I was two when I strolled through the gates that were unlocked the day I pushed out of my mother. A single flower proudly stood close to a barren hole not too far from the gates, and I move towards it. I feel the loamy texture of the soil on my bare feet and see the wide fences barricading me in. The beautiful flower was emotion, and it had bright purple flowers, small and clustered together into a ball. When sadness registered, the beautiful flower turned red; and the strong stalks slumped. I would come to learn of more complex emotions, but at that moment, those were the two I was most familiar with.

At four, I sowed curiosity with my own hands. I bury the seeds deep in the fertile soil. Curiosity is a dangerous flower, even with her beautiful blue petals that spread out from the stalk. Unlike joy, she had thorns, and I seldom found myself getting hurt whenever I allowed her to make decisions for me. All that glitters is not gold, and not everything that piqued my curiosity turned out for my good. Till now, the scars linger through the garden.

I was ten when the stalks of insecurity meandered through the bars of my fence. They grew and curled, inching ever so closely towards the gate, entrapping me from all sides. I longed to cut them down, stop them before they extended too far, but I never could. It didn’t take long for the effects to show. The overthinking and worrying when trying new things and the paralyzing feeling that blossomed in me when I had the chance to speak, even if it was something I was confident about.

After insecurity came falsehood. She was another stunning plant introduced into my garden when I was five. What made her unique was that with every lie I told, she shrivelled; and bent at the stalks. Now she is a fickle plant, standing tall but grotesque. Even with regret filling my heart or after I confessed, she never regained her earlier beauty. I can not uproot her; I can not burn her away; she is always there. Her gnarly body is a constant reminder.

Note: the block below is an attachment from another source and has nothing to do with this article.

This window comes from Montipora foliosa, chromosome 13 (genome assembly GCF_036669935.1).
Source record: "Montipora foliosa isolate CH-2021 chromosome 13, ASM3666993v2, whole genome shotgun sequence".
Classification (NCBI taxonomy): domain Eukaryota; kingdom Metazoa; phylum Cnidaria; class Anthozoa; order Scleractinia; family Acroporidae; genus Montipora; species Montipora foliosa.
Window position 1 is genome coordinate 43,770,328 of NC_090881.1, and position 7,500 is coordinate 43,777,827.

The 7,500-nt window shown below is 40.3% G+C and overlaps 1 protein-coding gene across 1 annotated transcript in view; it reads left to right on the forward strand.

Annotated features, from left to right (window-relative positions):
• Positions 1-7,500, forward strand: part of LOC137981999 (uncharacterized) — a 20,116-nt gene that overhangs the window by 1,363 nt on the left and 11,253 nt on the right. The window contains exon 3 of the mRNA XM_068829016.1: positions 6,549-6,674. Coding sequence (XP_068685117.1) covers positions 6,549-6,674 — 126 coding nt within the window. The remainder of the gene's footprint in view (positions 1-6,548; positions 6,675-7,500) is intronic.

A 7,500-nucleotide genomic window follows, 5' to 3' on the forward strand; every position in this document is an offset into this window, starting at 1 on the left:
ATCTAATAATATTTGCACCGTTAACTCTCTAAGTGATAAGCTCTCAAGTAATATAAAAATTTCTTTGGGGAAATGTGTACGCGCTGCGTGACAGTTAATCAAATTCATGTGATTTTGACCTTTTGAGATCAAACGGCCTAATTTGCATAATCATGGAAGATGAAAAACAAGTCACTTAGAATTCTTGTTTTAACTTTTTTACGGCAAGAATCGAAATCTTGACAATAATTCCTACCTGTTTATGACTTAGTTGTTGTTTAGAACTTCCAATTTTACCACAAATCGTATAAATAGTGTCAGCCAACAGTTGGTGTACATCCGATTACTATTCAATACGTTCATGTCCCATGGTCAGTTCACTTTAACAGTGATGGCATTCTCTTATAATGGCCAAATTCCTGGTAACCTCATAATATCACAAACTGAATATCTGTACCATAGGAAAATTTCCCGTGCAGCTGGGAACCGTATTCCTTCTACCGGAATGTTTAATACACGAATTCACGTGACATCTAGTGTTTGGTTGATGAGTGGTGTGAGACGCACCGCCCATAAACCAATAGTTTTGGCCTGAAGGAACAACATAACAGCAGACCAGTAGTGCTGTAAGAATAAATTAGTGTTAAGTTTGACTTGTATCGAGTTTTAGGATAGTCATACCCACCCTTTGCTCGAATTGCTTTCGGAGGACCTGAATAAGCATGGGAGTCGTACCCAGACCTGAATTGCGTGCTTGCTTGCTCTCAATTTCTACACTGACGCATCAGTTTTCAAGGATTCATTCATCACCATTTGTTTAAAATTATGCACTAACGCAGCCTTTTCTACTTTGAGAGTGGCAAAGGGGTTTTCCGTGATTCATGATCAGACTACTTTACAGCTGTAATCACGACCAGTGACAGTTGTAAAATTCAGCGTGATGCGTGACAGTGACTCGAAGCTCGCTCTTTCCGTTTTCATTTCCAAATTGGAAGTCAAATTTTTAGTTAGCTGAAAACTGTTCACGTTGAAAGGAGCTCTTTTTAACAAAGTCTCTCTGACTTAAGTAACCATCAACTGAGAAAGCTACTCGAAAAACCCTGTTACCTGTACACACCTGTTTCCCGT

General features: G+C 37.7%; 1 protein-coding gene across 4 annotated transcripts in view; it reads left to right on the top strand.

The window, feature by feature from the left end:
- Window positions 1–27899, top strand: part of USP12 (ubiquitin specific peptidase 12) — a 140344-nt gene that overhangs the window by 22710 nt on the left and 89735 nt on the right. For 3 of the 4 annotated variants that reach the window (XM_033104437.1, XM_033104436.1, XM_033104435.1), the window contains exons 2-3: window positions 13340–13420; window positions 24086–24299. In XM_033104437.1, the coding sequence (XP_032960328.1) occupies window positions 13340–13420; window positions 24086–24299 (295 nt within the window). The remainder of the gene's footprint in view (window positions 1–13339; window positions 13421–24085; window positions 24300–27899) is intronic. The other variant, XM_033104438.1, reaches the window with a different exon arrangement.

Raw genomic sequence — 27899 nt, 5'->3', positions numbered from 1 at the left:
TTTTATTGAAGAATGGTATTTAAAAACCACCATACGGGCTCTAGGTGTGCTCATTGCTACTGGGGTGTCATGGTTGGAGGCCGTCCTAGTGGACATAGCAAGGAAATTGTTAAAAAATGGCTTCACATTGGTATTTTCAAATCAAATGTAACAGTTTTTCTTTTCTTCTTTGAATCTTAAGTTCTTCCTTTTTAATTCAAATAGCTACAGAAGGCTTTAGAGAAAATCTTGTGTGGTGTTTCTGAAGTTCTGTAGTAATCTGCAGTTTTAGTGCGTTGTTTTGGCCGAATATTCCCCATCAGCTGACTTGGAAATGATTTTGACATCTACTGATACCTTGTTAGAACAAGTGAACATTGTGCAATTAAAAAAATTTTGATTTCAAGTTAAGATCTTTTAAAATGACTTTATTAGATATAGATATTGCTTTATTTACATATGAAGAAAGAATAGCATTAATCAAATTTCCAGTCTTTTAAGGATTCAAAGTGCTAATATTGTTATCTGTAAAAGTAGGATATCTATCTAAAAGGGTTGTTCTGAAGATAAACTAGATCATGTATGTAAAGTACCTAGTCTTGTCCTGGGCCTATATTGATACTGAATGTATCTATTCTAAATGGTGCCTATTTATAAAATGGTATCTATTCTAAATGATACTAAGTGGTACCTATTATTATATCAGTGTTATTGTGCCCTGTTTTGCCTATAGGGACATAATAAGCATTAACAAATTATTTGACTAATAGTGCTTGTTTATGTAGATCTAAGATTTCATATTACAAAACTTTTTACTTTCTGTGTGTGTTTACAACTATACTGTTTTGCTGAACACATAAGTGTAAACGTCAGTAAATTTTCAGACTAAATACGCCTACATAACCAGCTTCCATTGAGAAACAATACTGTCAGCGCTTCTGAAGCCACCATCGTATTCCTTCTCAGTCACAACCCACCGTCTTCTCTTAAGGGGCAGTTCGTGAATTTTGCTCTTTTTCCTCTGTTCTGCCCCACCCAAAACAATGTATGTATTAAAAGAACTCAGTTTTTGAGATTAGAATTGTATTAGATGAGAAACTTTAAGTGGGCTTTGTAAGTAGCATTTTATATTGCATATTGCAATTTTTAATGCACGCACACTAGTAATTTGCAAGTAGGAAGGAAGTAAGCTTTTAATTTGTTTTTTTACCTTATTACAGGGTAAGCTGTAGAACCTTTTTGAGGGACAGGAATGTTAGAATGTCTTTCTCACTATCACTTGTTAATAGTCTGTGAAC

At seven, the hole, which was empty from the start, filled with clear water. Thoughts and fantasies surround it, small shrubs drawing nourishment from the water. Sometimes, sitting at the edge of this small pond, I would look down on its reflective surface and watch myself. There are days when the waters get murky, and I don’t even recognize my face. When this happens, thoughts get vague, and dreams seem wilted.

At eleven, I notice a tree standing tall and proud at the edge of my garden. A tree I had no recollection of planting. Its branches spread out, with large leaves covering every inch, providing warm shade and an unexplainable umbrella of safety. An umbrella to which I got familiar and comfortable before recognizing the tree for what it was….fear. It had crept up at the edge of my garden without my notice. Now it is too big to uproot, too strong to cut down and too large to ignore. She reigns over the garden; her roots dig deeper into the soil connecting to every other plant from underneath the garden.
Against my wishes, I am drawn to this tree; it pulls me with false security and envelopes me in the warmth of its shades. So I spend some of my days watering her with my insecurities and sunning her with my anxiety.

The years roll by, and more of my plants flourish in the garden. There is creativity, a colourful plant with different flowers growing on it. Knowledge flourished in my garden, a large plant close to the pond where I spend most of my free time; when I am not under fear. Knowledge is a simple plant, no flowers, no flamboyant colours, just green. It grew greener with every new thing I learnt, feeding off my experiences.

Now, I am older, and I stand at the edge of my garden, hand against the fence. I gaze at the other gardens around me. I see tens of them every day, but I can never see past the mist surrounding them. They can’t see past mine either. Unless I allow it, or they allow me, the contents of our gardens would always be a mystery no matter how well we think we might know each other. Insecurity pricks at my finger, but I don’t turn away; I guess curiosity is sticking her petals out again.

I want them to know, to hear the words that bounce in the cocoon of my garden. I want to learn their differences and share some of mine. Maybe, I think to myself, my fingers now tightening against the fence and insecurities thorns breaking through my skin as I do. A small smile teases at the tips of my lips, and my grip loosens. I back away from the fence. Maybe one day I’ll do it, open the gates and let everything that’s hidden free.

One day, one day, but one day when?

11 responses to “THE MIND GARDEN”

    • Much thanks. Read a bit about it and it sounds like an amazing thing to do for students. Mental health is very important


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